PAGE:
One problem that I find crops up in Ruby, but doesn't really happen in
Perl (since Perl has only one kind of scalar) or compiled languages like
Java/C (since the type is checked at compile time) is that many libraries
(e.g. from RAA) will crash if you pass a variable with the wrong type to a
method, but rather than telling you that it was your fault, the stack dump
just shows an error occuring on a line inside the library, which then
requires you to look at the source code of the library in order to find
out what you did wrong (IMHO, libraries should work like black boxes).

For example, in the 'cgi' library, CGI.escapeHTML(str) calls str.gsub. If
you pass an array to it by accident, you'll get a crash:

NameError: private method `gsub' called for [1, 2, 3]:Array
        from /usr/local/lib/ruby/1.6/cgi.rb:260:in `escapeHTML'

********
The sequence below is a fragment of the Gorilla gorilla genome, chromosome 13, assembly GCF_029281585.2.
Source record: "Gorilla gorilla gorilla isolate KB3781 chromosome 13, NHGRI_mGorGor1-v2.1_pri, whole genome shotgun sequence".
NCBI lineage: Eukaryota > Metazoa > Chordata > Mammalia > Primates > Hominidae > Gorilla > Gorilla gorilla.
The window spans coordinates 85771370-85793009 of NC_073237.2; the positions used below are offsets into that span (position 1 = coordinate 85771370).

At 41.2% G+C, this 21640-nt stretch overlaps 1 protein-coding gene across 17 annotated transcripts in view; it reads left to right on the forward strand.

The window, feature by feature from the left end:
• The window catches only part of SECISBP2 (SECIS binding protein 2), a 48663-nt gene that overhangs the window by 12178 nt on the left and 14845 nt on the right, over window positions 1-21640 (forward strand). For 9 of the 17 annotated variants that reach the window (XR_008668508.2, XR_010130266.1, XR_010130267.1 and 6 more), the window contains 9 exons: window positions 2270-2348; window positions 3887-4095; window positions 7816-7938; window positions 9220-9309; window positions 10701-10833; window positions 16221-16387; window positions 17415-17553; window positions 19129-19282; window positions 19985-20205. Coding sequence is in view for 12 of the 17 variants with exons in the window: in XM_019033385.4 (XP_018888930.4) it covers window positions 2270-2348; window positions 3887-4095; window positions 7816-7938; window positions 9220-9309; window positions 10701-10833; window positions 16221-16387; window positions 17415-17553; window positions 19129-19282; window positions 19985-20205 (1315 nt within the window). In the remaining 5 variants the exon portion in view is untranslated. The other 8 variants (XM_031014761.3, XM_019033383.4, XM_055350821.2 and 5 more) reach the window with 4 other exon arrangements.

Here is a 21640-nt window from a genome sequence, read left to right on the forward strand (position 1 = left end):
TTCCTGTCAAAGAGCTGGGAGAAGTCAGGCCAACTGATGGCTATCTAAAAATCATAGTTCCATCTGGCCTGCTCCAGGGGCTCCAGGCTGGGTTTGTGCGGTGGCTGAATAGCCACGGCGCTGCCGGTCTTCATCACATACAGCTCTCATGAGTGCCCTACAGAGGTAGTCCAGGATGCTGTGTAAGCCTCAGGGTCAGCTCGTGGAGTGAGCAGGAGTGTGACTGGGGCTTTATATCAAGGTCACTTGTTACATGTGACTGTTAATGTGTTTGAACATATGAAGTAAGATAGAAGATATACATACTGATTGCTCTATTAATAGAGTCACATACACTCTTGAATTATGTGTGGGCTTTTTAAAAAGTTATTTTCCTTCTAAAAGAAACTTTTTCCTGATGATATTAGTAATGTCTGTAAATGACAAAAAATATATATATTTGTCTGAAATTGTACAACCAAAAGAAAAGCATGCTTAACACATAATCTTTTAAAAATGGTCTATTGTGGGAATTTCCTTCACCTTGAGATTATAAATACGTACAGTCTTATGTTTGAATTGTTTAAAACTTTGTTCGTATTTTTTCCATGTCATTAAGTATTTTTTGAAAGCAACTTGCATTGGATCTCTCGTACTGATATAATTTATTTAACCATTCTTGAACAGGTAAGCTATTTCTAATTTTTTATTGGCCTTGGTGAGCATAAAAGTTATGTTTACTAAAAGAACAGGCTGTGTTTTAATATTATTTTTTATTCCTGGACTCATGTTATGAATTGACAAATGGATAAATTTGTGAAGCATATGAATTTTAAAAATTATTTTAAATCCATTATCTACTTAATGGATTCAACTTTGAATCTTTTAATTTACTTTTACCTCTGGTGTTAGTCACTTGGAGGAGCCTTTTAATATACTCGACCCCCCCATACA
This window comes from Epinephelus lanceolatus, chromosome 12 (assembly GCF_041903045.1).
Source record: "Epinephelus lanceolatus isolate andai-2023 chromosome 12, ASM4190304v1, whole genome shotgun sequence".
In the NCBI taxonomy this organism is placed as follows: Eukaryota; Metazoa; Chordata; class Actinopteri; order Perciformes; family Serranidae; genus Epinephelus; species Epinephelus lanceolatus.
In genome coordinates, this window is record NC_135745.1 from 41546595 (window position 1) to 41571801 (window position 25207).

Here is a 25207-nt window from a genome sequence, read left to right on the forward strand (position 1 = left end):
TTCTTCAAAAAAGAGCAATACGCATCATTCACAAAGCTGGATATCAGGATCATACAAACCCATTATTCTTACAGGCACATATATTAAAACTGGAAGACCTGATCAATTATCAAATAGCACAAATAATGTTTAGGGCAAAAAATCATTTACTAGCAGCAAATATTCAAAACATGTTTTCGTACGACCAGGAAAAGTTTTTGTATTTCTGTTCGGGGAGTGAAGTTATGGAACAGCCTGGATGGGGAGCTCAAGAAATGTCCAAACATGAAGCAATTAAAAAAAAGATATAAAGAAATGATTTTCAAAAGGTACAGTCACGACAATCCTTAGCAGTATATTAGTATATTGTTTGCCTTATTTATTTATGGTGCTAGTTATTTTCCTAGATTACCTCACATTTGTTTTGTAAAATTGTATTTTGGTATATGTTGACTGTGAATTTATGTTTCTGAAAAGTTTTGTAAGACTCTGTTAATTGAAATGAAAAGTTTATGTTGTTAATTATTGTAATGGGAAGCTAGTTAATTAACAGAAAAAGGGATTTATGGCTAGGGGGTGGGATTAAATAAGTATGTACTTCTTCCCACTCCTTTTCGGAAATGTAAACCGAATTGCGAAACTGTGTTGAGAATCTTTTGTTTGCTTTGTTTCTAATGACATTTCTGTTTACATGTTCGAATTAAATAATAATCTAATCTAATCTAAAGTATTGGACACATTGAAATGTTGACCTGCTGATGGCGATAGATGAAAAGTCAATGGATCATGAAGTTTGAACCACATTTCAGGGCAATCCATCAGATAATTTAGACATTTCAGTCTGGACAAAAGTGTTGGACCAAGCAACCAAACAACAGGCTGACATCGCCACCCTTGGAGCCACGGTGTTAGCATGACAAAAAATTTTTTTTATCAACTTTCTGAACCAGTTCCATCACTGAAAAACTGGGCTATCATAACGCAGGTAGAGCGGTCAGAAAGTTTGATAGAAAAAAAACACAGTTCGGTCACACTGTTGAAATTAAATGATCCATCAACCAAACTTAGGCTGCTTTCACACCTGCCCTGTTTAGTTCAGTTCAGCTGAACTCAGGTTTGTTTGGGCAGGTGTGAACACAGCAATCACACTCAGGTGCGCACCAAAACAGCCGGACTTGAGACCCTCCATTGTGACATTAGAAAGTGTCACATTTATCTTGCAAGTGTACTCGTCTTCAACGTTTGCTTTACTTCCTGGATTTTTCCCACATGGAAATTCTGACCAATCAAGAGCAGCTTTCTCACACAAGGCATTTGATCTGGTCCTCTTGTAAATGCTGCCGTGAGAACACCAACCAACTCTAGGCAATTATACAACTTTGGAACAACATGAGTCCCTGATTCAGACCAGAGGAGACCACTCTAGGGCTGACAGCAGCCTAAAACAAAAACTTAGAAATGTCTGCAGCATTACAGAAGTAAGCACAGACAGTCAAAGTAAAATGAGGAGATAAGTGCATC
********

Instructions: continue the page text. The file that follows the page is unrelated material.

from (irb):7

rather than seeing a more friendly error message like "expected String,
got Array". A programmer faced with the above error message probably has
to go into cgi.rb, look at line 260, and then figure out that he was
supposed to pass a String to CGI.escapeHTML but passed something else.

Regarding this, I have two questions:

(1) Is it bad programming practice to write a library that can crash if
garbage is passed in?

(2) How do I program libraries in a friendly fashion? Should I do stuff
like:

raise "Expected String, got #{str.class}" unless str.kind_of?(String)

Then again, doing (2) seems to add a significant amount of extra code I
have to write. In typed languages, I just need to specify what type a
variable should be; not have to write a whole line to raise an exception
if the variable isn't the right type.

Does anyone have a better idea?